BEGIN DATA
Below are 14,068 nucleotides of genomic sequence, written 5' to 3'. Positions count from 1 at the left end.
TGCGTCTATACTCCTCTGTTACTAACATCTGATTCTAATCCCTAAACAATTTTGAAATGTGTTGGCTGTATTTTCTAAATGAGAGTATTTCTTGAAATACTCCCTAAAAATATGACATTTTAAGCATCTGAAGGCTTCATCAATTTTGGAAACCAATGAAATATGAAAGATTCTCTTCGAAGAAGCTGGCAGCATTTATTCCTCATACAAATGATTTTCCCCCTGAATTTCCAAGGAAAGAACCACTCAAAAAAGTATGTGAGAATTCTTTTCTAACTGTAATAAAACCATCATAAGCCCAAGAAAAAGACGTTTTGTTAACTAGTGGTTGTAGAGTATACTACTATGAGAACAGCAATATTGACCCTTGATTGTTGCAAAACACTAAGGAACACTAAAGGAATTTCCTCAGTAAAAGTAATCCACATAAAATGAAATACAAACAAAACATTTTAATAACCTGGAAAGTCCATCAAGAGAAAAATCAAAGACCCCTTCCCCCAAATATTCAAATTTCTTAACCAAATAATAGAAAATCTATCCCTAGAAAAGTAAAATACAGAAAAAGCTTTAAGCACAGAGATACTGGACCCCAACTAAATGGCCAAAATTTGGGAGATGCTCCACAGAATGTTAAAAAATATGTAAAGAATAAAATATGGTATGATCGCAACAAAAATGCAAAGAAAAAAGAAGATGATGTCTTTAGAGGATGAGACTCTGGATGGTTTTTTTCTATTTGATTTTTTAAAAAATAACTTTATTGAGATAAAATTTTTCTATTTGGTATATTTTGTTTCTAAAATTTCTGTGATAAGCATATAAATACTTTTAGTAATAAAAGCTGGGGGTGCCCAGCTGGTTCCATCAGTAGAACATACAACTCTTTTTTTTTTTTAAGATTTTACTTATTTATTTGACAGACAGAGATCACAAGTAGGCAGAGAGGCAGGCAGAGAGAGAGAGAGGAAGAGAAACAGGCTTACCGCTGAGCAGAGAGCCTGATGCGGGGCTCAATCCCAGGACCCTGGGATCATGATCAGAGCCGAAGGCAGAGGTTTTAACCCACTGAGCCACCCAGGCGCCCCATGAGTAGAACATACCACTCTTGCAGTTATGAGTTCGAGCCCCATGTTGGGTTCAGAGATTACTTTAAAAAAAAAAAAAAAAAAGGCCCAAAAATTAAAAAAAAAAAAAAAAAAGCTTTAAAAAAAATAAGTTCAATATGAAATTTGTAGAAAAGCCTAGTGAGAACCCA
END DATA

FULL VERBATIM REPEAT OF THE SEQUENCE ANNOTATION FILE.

Below are 14,068 nucleotides of genomic sequence, written 5' to 3'. Positions count from 1 at the left end.
TGCGTCTATACTCCTCTGTTACTAACATCTGATTCTAATCCCTAAACAATTTTGAAATGTGTTGGCTGTATTTTCTAAATGAGAGTATTTCTTGAAATACTCCCTAAAAATATGACATTTTAAGCATCTGAAGGCTTCATCAATTTTGGAAACCAATGAAATATGAAAGATTCTCTTCGAAGAAGCTGGCAGCATTTATTCCTCATACAAATGATTTTCCCCCTGAATTTCCAAGGAAAGAACCACTCAAAAAAGTATGTGAGAATTCTTTTCTAACTGTAATAAAACCATCATAAGCCCAAGAAAAAGACGTTTTGTTAACTAGTGGTTGTAGAGTATACTACTATGAGAACAGCAATATTGACCCTTGATTGTTGCAAAACACTAAGGAACACTAAAGGAATTTCCTCAGTAAAAGTAATCCACATAAAATGAAATACAAACAAAACATTTTAATAACCTGGAAAGTCCATCAAGAGAAAAATCAAAGACCCCTTCCCCCAAATATTCAAATTTCTTAACCAAATAATAGAAAATCTATCCCTAGAAAAGTAAAATACAGAAAAAGCTTTAAGCACAGAGATACTGGACCCCAACTAAATGGCCAAAATTTGGGAGATGCTCCACAGAATGTTAAAAAATATGTAAAGAATAAAATATGGTATGATCGCAACAAAAATGCAAAGAAAAAAGAAGATGATGTCTTTAGAGGATGAGACTCTGGATGGTTTTTTTCTATTTGATTTTTTAAAAAATAACTTTATTGAGATAAAATTTTTCTATTTGGTATATTTTGTTTCTAAAATTTCTGTGATAAGCATATAAATACTTTTAGTAATAAAAGCTGGGGGTGCCCAGCTGGTTCCATCAGTAGAACATACAACTCTTTTTTTTTTTTAAGATTTTACTTATTTATTTGACAGACAGAGATCACAAGTAGGCAGAGAGGCAGGCAGAGAGAGAGAGAGGAAGAGAAACAGGCTTACCGCTGAGCAGAGAGCCTGATGCGGGGCTCAATCCCAGGACCCTGGGATCATGATCAGAGCCGAAGGCAGAGGTTTTAACCCACTGAGCCACCCAGGCGCCCCATGAGTAGAACATACCACTCTTGCAGTTATGAGTTCGAGCCCCATGTTGGGTTCAGAGATTACTTTAAAAAAAAAAAAAAAAAAGGCCCAAAAATTAAAAAAAAAAAAAAAAAAGCTTTAAAAAAAATAAGTTCAATATGAAATTTGTAGAAAAGCCTAGTGAGAACCCA